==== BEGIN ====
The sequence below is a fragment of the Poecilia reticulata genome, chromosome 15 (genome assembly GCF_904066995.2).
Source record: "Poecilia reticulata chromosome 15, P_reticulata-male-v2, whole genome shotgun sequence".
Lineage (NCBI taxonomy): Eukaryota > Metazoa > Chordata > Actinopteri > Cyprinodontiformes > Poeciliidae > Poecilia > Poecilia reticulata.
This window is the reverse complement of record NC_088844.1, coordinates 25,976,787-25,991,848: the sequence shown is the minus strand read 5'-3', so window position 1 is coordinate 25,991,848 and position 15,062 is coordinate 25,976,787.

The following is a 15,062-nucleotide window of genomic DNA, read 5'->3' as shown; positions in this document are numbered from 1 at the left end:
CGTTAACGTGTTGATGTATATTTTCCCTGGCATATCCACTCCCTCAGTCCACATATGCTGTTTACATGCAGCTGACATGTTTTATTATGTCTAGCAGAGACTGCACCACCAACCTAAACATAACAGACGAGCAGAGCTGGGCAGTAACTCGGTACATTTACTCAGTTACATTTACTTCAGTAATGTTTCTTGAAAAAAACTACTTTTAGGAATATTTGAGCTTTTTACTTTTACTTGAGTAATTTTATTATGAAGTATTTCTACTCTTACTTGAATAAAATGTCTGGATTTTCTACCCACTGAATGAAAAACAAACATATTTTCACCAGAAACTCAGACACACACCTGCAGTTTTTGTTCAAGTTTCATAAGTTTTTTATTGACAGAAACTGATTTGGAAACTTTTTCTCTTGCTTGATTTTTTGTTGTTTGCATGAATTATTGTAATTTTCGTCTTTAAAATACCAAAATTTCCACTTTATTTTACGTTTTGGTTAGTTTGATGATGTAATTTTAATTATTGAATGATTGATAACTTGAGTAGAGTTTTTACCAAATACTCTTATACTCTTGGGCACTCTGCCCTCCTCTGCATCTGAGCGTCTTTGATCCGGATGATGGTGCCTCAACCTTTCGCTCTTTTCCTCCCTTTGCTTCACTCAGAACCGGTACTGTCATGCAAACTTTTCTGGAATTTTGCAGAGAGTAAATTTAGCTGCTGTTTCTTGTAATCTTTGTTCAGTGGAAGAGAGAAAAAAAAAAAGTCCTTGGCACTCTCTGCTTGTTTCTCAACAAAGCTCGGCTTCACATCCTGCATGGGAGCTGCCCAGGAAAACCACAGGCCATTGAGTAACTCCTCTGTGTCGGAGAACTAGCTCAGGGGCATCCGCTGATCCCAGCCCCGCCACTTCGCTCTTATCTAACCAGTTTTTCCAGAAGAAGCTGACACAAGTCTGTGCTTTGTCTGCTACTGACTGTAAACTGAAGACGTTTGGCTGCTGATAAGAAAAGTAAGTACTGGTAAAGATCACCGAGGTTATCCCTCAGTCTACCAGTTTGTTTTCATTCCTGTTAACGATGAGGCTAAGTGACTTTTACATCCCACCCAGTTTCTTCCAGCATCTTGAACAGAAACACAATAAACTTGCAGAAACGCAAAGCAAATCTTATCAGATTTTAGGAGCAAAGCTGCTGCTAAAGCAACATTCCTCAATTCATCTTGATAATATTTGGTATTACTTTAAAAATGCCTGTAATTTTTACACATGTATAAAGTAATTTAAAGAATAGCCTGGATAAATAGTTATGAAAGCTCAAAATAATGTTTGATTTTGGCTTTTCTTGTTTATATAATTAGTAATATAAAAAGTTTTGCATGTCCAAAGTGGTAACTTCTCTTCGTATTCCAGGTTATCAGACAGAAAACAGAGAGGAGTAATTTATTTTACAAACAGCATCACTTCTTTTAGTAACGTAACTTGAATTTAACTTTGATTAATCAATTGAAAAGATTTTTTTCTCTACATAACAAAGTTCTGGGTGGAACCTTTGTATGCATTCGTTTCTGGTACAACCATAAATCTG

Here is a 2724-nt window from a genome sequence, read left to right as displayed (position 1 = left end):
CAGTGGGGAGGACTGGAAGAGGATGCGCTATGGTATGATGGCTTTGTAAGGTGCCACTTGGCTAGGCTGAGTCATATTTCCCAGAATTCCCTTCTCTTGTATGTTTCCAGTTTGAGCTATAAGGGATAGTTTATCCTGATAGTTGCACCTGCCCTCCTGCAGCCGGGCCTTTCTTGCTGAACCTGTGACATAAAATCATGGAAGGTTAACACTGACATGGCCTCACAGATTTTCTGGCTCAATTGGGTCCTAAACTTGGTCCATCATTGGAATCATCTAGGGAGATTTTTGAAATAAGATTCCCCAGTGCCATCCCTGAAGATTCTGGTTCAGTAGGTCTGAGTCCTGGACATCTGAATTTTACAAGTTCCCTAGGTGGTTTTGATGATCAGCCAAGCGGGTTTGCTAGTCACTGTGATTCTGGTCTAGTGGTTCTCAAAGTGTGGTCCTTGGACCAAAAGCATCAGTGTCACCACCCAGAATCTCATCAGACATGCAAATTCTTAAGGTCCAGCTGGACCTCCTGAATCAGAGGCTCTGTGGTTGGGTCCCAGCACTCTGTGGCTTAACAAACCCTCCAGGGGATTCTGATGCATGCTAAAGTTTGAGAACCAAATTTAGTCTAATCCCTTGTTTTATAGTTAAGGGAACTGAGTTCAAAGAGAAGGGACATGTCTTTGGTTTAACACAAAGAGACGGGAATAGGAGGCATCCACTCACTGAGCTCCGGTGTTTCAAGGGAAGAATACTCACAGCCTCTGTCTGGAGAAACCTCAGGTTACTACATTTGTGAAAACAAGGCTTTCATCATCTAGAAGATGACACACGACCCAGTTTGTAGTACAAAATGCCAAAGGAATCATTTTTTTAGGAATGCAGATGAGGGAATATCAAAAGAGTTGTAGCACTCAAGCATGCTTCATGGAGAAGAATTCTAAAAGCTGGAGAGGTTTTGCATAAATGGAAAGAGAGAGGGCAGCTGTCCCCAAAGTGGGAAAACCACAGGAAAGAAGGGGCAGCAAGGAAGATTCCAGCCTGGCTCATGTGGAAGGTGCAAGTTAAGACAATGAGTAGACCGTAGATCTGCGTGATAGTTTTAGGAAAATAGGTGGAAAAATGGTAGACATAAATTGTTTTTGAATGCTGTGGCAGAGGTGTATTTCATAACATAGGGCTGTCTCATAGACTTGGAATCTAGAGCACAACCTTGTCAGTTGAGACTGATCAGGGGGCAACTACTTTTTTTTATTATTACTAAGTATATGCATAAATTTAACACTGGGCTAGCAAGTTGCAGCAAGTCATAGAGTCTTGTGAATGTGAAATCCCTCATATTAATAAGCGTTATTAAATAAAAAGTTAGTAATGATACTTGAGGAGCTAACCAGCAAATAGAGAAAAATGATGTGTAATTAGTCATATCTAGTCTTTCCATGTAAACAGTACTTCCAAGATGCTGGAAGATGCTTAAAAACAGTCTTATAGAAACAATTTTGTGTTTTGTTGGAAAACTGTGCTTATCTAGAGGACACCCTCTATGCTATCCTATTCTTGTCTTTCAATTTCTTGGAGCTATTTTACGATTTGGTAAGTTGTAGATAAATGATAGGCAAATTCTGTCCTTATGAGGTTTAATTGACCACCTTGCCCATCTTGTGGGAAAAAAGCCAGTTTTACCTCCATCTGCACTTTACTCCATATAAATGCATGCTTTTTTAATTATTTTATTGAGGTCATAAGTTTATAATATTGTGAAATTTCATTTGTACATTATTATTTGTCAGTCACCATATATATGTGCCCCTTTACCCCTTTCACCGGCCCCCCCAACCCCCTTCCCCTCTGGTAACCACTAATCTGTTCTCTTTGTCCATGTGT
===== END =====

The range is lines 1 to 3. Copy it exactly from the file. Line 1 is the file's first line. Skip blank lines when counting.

The sequence below is a fragment of the Poecilia reticulata genome, chromosome 15 (genome assembly GCF_904066995.2).
Source record: "Poecilia reticulata chromosome 15, P_reticulata-male-v2, whole genome shotgun sequence".
Lineage (NCBI taxonomy): Eukaryota > Metazoa > Chordata > Actinopteri > Cyprinodontiformes > Poeciliidae > Poecilia > Poecilia reticulata.